In Oncotarget’s Volume 12, Issue 23, cover paper, researchers retrospectively assessed the prevalence of anaplastic lymphoma kinase (ALK) gene rearrangement among nearly 20,000 patients with advanced non-small cell lung cancer.
The identification of an actionable gene mutation or translocation in patients with cancer can give researchers a target for new drug therapies. One such mutation, found in some patients with non-small cell lung cancer (NSCLC), is anaplastic lymphoma kinase (ALK) gene rearrangement. However, the exact population of patients that present with ALK rearrangement has not been fully characterized. Identifying the subpopulation of patients who present with ALK rearrangement may lead to better overall treatment outcomes.
Researchers—from University of Mississippi Medical Center, Roche Information Solutions, Roche Diagnostics Corporation, Genesis Research, and Houston Methodist Hospital—conducted a retrospective study of nearly 20,000 patients with advanced NSCLC (aNSCLC). The researchers assessed ALK rearrangement prevalence in the cohort overall and then categorized the data using patient characteristics. Their paper was published on the cover of Oncotarget’s Volume 12, Issue 23, and entitled, “Anaplastic lymphoma kinase rearrangement prevalence in patients with advanced non-small cell lung cancer in the United States – retrospective real world data”.
“We performed a retrospective study of a database to acquire real-world clinical data on the frequency of the translocation in a large pool of patients drawn primarily from community hospitals and practices.”
This cross-sectional, observational study used de-identified data from Flatiron Health’s database, which included 19,895 patients who were diagnosed with aNSCLC in the United States between 2015 and 2019. The average age of patients was 68.5, plus or minus 10 years. The distribution of gender was nearly equal, with men comprising 50.4% (10,029) of the patient cohort, and 68.4% of patients were Caucasian. A large proportion of patients had a non-squamous histology type (80.5%) and smoking history (85.5%).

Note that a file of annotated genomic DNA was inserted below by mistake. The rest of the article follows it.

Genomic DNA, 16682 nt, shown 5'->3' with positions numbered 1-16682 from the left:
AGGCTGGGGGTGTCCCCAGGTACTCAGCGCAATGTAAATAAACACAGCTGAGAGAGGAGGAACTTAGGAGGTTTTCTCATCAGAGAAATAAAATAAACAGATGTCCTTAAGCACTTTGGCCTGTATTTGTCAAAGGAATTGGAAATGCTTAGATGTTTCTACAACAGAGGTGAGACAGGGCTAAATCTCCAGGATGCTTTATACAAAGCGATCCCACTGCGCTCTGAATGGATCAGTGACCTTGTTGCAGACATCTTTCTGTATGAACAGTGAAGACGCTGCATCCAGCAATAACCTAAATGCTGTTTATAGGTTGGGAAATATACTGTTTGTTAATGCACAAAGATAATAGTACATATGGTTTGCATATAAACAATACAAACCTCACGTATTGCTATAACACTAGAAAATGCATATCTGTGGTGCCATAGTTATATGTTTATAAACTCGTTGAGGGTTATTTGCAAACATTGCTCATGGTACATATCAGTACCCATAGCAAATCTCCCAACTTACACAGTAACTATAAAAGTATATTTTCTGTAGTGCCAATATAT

“Prevalence of ALK rearrangement was assessed overall and then stratified by patient characteristics such as age, gender, race, smoking status and histology.”
The researchers used descriptive statistics to summarize patient characteristics. Characteristics included age, gender, race, geographic location, smoking status, histology, practice type (community or academic), PD-L1 status, prevalence of ALK rearrangement and other biomarkers.
“Regardless of documented histology, a higher ALK rearrangement rate (8.9%) was observed among patients who had no smoking history compared to patients with a smoking history (1.5% ALK positivity) which represent the largest number of patients in this cohort (17,003).”
Results from the study concluded that ALK rearrangement was present in 2.6% of the total cohort, or 517 patients. The researchers found that ALK rearrangement prevalence varied based on the patients’ demographic characteristics. The rate of ALK rearrangement was the highest among patients younger than 40 years old, and decreased with age. Researchers found no significant difference in ALK rearrangement between men and women. However, when compared to other patients, Asian patients had a higher ALK rearrangement rate (39 out of 623, or 6.3%). Interestingly, the ALK positivity rate was greatest (9.3%) among non-smoking patients with non-squamous histology.
“In summary, this retrospective review of nearly 20,000 patients with aNSCLC and tested for ALK in the United States confirms that ALK rearrangements are found more commonly in younger nonsmokers and patients of Asian descent.”
Click here to read the full research paper, published by Oncotarget.
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